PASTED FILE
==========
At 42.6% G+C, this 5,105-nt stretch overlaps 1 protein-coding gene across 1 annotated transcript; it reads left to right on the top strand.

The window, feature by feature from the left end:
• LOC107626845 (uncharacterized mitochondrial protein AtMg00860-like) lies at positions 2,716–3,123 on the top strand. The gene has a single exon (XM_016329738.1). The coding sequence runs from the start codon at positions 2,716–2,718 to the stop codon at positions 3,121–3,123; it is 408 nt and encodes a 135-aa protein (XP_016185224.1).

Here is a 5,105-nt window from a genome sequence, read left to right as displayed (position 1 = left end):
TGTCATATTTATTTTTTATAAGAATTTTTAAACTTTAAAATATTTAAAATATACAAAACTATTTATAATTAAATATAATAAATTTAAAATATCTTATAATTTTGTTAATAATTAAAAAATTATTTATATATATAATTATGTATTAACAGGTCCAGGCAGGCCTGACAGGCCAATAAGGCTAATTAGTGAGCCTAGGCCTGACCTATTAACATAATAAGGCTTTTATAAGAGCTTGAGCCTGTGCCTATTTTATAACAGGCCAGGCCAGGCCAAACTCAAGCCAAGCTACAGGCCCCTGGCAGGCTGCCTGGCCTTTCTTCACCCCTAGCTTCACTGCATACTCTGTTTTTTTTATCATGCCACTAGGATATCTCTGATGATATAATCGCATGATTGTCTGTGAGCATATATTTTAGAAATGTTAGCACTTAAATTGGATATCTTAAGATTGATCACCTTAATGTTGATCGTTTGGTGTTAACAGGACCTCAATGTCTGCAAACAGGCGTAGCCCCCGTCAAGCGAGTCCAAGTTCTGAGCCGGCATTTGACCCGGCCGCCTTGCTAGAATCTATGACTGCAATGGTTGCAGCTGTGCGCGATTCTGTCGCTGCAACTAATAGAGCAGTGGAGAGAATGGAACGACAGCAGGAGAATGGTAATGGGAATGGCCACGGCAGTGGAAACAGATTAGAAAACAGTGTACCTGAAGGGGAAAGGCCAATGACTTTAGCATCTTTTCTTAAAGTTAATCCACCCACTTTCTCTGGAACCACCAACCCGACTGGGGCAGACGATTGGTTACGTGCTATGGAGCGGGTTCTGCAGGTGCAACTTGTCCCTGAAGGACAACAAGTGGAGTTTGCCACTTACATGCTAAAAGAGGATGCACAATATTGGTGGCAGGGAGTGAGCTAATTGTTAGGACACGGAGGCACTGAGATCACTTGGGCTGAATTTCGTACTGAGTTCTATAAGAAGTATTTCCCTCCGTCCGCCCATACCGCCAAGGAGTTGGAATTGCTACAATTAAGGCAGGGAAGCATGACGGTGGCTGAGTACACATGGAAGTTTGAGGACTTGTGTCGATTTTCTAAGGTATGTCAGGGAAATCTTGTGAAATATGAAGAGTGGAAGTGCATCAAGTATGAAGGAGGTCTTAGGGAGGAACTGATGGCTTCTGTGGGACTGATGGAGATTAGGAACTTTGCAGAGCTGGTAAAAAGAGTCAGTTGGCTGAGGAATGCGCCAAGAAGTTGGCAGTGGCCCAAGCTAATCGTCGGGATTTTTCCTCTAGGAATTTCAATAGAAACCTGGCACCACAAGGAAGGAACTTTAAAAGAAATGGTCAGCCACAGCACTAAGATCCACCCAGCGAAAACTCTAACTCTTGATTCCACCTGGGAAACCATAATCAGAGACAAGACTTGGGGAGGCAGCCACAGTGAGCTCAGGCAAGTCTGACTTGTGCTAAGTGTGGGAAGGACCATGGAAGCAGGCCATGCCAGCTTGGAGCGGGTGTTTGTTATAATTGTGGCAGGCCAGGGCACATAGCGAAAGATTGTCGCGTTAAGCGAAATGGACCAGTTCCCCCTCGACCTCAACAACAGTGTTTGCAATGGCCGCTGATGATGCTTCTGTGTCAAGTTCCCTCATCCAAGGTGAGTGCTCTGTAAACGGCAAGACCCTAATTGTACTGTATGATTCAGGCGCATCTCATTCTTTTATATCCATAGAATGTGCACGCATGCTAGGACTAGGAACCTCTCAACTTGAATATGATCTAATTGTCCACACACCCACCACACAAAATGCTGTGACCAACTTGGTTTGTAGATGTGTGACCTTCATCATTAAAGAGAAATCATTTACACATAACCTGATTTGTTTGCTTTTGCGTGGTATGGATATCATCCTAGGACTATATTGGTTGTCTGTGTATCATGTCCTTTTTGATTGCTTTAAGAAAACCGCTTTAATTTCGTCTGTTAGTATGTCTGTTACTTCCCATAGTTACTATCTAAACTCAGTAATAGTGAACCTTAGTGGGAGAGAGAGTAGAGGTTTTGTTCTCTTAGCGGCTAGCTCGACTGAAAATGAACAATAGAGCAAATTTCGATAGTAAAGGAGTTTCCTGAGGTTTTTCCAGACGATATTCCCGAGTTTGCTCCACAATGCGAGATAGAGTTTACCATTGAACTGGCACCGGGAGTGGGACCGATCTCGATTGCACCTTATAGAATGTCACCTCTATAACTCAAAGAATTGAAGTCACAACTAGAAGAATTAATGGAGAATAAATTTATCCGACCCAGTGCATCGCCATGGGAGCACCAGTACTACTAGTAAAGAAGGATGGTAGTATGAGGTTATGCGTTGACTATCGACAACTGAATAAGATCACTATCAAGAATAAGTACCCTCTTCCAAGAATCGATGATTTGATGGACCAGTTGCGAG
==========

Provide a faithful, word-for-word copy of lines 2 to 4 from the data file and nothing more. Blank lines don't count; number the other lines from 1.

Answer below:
The window, feature by feature from the left end:
• LOC107626845 (uncharacterized mitochondrial protein AtMg00860-like) lies at positions 2,716–3,123 on the top strand. The gene has a single exon (XM_016329738.1). The coding sequence runs from the start codon at positions 2,716–2,718 to the stop codon at positions 3,121–3,123; it is 408 nt and encodes a 135-aa protein (XP_016185224.1).

Here is a 5,105-nt window from a genome sequence, read left to right as displayed (position 1 = left end):